Maarten: Our though process was that nobody would ask us to design a chair if we haven’t made a chair before so why not go out and show that we can do with a range of things.
Wendy: We just thought about what type of projects we would love to be commissioned to do and by which companies and went ahead and designed them and began manufacturing them on a small scale.
Maarten: Within two months we had designed the entire collection and around the beginning of August 2011 we decided to participate in Dutch Design Week that started in the beginning of October. The entire Lightness in Lines collection was made and presented for the first time at this event and included the ‘Porcelain’ lamp, the ‘Gradient’ lamp the ‘Dining’ and ‘Easy’ chairs, (now called ‘String’) ‘Aphis’ desk and the ‘Bombus’ side table. The ‘String’ chair is now being produced by the Danish brand Menu. It was a very quick, spontaneous period of design for us - we really just wanted to design some objects and to get the creative energy out that had be stacking up inside us for quite a while.
Wendy: We also decided to move to Rotterdam to give the studio the best chance as it’s close to Antwerp, Amsterdam, Paris Cologne and London. We didn’t really know anything about Rotterdam and in a way that was what we wanted – we didn’t want to be distracted or influenced by any scene or existing style. It was a sort of blank canvas for us.
Maarten: We noticed during the design of the first collection how easy it was for us to work together. The things that chains us together is that we have the same taste in what we like and the same mind set. Of course we do have different views on some things that we then discuss but this gives us the opportunity to reflect properly on aspects of our work. It’s like holding up a mirror to each other so we can make the right decisions.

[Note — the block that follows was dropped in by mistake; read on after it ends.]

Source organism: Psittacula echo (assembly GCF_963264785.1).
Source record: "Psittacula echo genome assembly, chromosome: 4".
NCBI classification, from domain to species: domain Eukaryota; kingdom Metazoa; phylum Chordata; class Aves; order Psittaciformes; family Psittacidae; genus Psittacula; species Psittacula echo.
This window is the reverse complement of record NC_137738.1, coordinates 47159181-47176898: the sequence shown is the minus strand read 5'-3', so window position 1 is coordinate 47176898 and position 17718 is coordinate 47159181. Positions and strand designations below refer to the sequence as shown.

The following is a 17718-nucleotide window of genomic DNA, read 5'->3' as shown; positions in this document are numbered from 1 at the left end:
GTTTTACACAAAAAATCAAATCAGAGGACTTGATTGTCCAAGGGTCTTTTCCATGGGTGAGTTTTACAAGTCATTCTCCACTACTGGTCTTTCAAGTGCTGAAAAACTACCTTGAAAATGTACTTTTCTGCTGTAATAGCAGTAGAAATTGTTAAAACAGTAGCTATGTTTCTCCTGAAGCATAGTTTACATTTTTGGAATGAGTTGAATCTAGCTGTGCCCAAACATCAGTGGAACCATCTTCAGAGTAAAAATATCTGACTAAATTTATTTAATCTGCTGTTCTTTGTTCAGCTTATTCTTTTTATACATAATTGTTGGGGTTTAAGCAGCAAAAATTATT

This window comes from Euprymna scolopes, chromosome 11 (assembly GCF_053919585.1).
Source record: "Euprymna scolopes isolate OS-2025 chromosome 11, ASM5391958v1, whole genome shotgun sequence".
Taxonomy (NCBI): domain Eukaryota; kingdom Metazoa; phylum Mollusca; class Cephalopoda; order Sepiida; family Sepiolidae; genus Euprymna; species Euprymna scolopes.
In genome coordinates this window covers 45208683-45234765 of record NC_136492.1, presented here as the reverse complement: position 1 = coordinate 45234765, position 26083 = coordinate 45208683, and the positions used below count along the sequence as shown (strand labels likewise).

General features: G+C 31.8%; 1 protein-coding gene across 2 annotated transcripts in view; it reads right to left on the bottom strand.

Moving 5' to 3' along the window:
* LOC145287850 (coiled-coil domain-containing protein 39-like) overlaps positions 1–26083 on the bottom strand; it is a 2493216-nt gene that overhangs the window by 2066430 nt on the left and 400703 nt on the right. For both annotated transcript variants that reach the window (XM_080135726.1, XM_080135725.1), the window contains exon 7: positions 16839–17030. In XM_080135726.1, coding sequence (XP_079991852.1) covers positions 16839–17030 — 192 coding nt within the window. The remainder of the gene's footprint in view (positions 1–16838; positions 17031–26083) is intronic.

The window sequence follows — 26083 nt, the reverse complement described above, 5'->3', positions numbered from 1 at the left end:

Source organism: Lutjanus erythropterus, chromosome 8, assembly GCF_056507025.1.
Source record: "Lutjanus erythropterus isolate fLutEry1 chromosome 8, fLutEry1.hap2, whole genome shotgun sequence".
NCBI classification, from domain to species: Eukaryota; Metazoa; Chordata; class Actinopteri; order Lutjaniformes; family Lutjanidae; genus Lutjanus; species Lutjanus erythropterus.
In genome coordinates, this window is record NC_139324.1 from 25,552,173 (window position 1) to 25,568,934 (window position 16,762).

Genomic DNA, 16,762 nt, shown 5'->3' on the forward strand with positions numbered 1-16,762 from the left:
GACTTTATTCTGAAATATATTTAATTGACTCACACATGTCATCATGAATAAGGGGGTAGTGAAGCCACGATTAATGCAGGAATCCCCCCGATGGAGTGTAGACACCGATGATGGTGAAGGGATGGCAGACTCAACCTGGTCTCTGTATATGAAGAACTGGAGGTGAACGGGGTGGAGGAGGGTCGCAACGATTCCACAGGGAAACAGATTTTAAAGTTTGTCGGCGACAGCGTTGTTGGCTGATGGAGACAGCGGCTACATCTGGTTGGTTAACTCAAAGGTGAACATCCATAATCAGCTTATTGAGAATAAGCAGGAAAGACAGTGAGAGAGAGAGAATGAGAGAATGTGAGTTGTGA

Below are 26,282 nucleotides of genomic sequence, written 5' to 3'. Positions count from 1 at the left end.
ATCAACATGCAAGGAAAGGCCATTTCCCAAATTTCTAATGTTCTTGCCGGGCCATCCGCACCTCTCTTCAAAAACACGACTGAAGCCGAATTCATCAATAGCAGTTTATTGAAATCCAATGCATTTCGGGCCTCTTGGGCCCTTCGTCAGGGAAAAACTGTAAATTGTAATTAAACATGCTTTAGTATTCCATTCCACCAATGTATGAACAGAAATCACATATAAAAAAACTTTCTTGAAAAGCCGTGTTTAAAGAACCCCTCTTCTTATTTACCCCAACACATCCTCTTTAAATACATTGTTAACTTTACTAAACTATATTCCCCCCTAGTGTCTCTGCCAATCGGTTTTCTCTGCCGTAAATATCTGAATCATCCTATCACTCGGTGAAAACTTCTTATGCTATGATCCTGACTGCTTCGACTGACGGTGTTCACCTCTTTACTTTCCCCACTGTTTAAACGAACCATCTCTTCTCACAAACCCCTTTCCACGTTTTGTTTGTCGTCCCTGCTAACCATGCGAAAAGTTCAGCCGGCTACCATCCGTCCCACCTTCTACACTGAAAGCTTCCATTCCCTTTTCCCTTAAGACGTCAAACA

Maarten: We just need to say to the other person “what do you think?” and we each give an honest opinion and through this you can discuss it properly and from that the idea starts to develop in a path that we both agree is right. It’s easy to get one idea stuck in your head that just goes round and round when you work alone but by working together we avoid this. It makes our design process really quick because we bounce off each other’s ideas. We wouldn’t have designed the objects we presented in our first collection had we been working individually - the collaborative process is what made it so successful.
D.d: What strikes me as totally unique about your work is its visual lightness. Your pieces seem to be almost weightless. Where do you think this particular quality comes from?